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Category: Newsflash

A BBC film crew had a lucky escape recently when Italy’s Mount Etna suddenly erupted while they were working close to the crater.

The crew, along with dozens of tourists who were also on the volcano in Sicily when it went off, had to run for their lives. Camera operator Rachel Price kept the video rolling throughout the ordeal, capturing some hair-raising footage (below) in the process.

With scalding hot rocks raining down on everyone as they fled, it’s no surprise there were some injuries, though fortunately no one was killed in the incident.

In a report describing the terrifying experience, BBC science correspondent Rebecca Morelle said, “I truly thought that we were going to die.”

Morelle and her team arrived at Etna last week to examine a lava flow that’d recently appeared as “a giant stream of rock, glowing red … oozing down the slopes.” They were led by a scientist from Italy’s National Institute of Geophysics and Volcanology, though at that time there was no indication of what was about to happen.

“All of a sudden there was  a first explosion that went up of steam,” Morelle explains in a video on the BBC site. “That didn’t seem too bad but it was really the second explosion that threw up all of those boiling rocks. You have to remember that magma is more than 1,000 degrees Celsius (about 1,830 degrees Fahrenheit). Boulders going up, steam going up, too, and everyone just started to run.”

She said it was hard to see where she was going “because of this steam in front of you, but luckily we managed to make it to a vehicle that was able to take us safely back down the mountain.”

The injuries she saw on others were mostly cuts, burns, and some bruises, though a guide reportedly dislocated his shoulder as he fled. As for the BBC crew, camera operator Price revealed a large hole burned into her jacket by a lump of hot rock.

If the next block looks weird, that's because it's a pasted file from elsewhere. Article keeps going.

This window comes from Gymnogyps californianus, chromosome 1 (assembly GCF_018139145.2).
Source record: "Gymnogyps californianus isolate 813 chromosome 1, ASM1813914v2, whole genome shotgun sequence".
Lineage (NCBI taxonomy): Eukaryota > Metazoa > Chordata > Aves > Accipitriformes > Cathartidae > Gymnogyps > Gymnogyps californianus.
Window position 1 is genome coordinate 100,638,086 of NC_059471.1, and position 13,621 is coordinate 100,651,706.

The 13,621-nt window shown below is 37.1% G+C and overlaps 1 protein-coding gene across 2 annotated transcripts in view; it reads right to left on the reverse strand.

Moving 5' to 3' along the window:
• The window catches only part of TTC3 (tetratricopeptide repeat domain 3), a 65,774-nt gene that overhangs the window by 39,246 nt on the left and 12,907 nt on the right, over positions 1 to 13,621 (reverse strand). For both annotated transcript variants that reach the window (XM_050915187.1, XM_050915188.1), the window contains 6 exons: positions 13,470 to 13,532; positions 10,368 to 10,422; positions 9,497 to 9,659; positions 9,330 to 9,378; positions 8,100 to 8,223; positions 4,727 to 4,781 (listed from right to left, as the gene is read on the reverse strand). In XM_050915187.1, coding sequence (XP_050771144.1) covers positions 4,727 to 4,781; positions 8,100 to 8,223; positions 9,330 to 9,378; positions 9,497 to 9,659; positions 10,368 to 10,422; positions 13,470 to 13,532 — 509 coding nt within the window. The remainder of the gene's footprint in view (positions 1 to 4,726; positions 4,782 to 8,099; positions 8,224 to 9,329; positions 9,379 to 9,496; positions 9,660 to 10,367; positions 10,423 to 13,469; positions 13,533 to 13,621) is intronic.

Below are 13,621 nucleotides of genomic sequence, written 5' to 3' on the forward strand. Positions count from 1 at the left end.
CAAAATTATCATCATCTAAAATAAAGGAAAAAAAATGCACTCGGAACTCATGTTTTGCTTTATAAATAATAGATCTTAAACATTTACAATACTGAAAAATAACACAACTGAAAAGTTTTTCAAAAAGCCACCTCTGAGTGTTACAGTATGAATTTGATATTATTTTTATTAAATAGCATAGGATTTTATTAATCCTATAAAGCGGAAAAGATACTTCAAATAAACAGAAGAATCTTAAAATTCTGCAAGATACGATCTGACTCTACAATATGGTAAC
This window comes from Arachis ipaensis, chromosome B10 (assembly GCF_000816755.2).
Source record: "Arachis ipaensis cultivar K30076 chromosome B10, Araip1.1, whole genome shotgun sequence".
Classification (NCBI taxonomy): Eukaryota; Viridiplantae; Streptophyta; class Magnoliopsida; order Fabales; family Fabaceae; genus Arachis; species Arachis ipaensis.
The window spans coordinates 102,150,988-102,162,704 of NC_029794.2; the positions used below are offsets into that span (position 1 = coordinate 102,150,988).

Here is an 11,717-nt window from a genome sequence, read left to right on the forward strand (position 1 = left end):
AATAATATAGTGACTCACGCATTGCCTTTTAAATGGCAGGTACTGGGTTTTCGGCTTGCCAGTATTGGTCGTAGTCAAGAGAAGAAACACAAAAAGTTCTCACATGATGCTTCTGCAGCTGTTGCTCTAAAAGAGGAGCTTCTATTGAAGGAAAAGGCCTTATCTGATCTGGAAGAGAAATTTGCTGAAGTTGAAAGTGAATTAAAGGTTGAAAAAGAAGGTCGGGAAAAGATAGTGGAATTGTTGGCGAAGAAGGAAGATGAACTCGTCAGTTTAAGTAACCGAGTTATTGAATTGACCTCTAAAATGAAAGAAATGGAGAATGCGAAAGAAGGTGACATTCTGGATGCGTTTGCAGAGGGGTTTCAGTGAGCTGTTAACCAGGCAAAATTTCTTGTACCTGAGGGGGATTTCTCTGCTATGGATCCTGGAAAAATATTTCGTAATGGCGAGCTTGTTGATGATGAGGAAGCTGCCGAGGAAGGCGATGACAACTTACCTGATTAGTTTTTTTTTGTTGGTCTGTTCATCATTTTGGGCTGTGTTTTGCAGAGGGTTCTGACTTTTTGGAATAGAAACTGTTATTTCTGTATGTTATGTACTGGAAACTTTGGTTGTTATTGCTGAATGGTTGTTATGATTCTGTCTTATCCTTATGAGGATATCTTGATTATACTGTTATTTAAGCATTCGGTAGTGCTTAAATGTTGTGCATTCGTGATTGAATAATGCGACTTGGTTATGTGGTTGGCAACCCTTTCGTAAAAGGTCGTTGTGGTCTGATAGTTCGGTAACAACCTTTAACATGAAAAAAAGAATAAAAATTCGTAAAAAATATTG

“We were extremely lucky,” Morelle said. “A volcanologist who was with us said it one of the most dangerous incidents he’d seen in his 30-year career in studying Mount Etna, so we were lucky to get out.”

It’s fair to say that most people would likely steer well clear of a volcano if it started to show signs of life, though some, like the members of the BBC science team, clearly can’t resist taking a closer look — though at the time they obviously didn’t expect what was coming.


Category: Newsflash

Already the climate change has raised concern among the people. Now the recent news of volcanoes erupting all over the world is baffling and may make things even more serious. Italy’s Mount Etna as of late erupted with a large amount of magma amid what is presently its second emission in the most recent year. Mount Etna is been referred to as Europe’s greatest and most capable spring of gushing lava, and its emission represents a peril to air activity and conceivably the encompassing towns and homes on the lower inclines of the well of lava.

Despite the fact that Mount Etna is the most recent fountain of liquid magma to stand out as truly newsworthy, there are various different emissions happening everywhere throughout the world. There has been news about volcanic eruptions from all over the planet. India’s only volcano is dynamic again after having been dormant for 150 years, and four of Iceland’s fundamental volcanoes are speculated to erupt soon. As indicated by Volcano Discovery, 35 volcanoes are either as of now ejecting at this moment or just as of late emitted everywhere throughout the world. There are significantly more volcanoes with eruption notices and huge amounts of different volcanoes that are dynamic, which means they could, in fact, emit at any moment.

Mount Etna eruption was the most recent one. On February 27, 2017, the dynamic fountain of liquid magma, situated on the Eastern bank of Sicily, Italy, emitted. The volcano is 3,329 meters tall which makes is the biggest active volcano in Europe. As per geophysicist Páll Einarsson, four of Iceland’s primary volcanoes are demonstrating increasingly movement, showing that they will emit soon. One of these volcanoes, Katla, is showing the signs of been the most active in 40 years.

In a shocking event, this month, Indonesia’s Mount Sinabung in north Sumatra region erupted 7 times that too in one day. Sightseers and local people in the range are wearing eye, mouth, and face covers keeping in mind the end goal to counteract guide presentation to the volcanic slag, and a large number of villagers were uprooted. At the season of the emission, Mount Sinabung spoke to the tenth volcanic ejection through the span of seven days.

There is a possibility that these volcanic eruptions may not have been happening due to the geographic area since Iceland and Indonesia are to a great degree far separated. Unmistakably something is bringing about an expansion in overall seismic movement.

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